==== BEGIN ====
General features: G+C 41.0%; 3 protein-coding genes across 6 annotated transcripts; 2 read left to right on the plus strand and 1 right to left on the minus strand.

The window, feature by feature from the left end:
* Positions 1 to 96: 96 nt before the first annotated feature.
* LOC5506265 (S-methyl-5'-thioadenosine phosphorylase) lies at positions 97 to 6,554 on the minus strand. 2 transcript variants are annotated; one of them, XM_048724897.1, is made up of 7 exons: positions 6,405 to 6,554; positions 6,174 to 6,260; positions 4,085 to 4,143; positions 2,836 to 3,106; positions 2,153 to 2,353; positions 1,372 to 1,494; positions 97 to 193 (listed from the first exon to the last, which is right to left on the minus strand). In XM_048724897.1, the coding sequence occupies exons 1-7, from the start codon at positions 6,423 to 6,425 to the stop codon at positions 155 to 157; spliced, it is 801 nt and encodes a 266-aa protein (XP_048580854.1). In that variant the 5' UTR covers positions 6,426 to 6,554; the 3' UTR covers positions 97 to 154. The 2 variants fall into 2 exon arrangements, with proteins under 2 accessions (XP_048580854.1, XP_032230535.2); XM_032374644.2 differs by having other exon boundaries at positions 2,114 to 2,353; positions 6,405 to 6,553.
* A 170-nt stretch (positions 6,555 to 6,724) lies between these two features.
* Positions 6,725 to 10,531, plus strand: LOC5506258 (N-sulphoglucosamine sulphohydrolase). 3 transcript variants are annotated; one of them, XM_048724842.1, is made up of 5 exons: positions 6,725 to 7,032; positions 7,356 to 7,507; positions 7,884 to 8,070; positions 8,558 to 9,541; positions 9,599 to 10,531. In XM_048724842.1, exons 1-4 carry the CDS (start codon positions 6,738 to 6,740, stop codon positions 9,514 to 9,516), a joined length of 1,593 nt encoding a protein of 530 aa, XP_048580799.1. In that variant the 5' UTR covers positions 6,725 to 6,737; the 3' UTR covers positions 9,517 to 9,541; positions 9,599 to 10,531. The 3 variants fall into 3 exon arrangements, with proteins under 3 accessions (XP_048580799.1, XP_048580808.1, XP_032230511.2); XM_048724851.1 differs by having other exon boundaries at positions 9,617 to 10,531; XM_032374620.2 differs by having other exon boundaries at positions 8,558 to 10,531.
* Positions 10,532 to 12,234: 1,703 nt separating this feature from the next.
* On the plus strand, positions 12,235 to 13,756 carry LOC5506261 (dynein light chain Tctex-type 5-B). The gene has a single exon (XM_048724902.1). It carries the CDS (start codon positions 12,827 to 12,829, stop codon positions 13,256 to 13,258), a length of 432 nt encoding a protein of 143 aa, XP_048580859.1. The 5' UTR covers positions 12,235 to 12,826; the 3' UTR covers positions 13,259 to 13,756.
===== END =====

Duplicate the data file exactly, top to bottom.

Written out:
General features: G+C 41.0%; 3 protein-coding genes across 6 annotated transcripts; 2 read left to right on the plus strand and 1 right to left on the minus strand.

The window, feature by feature from the left end:
* Positions 1 to 96: 96 nt before the first annotated feature.
* LOC5506265 (S-methyl-5'-thioadenosine phosphorylase) lies at positions 97 to 6,554 on the minus strand. 2 transcript variants are annotated; one of them, XM_048724897.1, is made up of 7 exons: positions 6,405 to 6,554; positions 6,174 to 6,260; positions 4,085 to 4,143; positions 2,836 to 3,106; positions 2,153 to 2,353; positions 1,372 to 1,494; positions 97 to 193 (listed from the first exon to the last, which is right to left on the minus strand). In XM_048724897.1, the coding sequence occupies exons 1-7, from the start codon at positions 6,423 to 6,425 to the stop codon at positions 155 to 157; spliced, it is 801 nt and encodes a 266-aa protein (XP_048580854.1). In that variant the 5' UTR covers positions 6,426 to 6,554; the 3' UTR covers positions 97 to 154. The 2 variants fall into 2 exon arrangements, with proteins under 2 accessions (XP_048580854.1, XP_032230535.2); XM_032374644.2 differs by having other exon boundaries at positions 2,114 to 2,353; positions 6,405 to 6,553.
* A 170-nt stretch (positions 6,555 to 6,724) lies between these two features.
* Positions 6,725 to 10,531, plus strand: LOC5506258 (N-sulphoglucosamine sulphohydrolase). 3 transcript variants are annotated; one of them, XM_048724842.1, is made up of 5 exons: positions 6,725 to 7,032; positions 7,356 to 7,507; positions 7,884 to 8,070; positions 8,558 to 9,541; positions 9,599 to 10,531. In XM_048724842.1, exons 1-4 carry the CDS (start codon positions 6,738 to 6,740, stop codon positions 9,514 to 9,516), a joined length of 1,593 nt encoding a protein of 530 aa, XP_048580799.1. In that variant the 5' UTR covers positions 6,725 to 6,737; the 3' UTR covers positions 9,517 to 9,541; positions 9,599 to 10,531. The 3 variants fall into 3 exon arrangements, with proteins under 3 accessions (XP_048580799.1, XP_048580808.1, XP_032230511.2); XM_048724851.1 differs by having other exon boundaries at positions 9,617 to 10,531; XM_032374620.2 differs by having other exon boundaries at positions 8,558 to 10,531.
* Positions 10,532 to 12,234: 1,703 nt separating this feature from the next.
* On the plus strand, positions 12,235 to 13,756 carry LOC5506261 (dynein light chain Tctex-type 5-B). The gene has a single exon (XM_048724902.1). It carries the CDS (start codon positions 12,827 to 12,829, stop codon positions 13,256 to 13,258), a length of 432 nt encoding a protein of 143 aa, XP_048580859.1. The 5' UTR covers positions 12,235 to 12,826; the 3' UTR covers positions 13,259 to 13,756.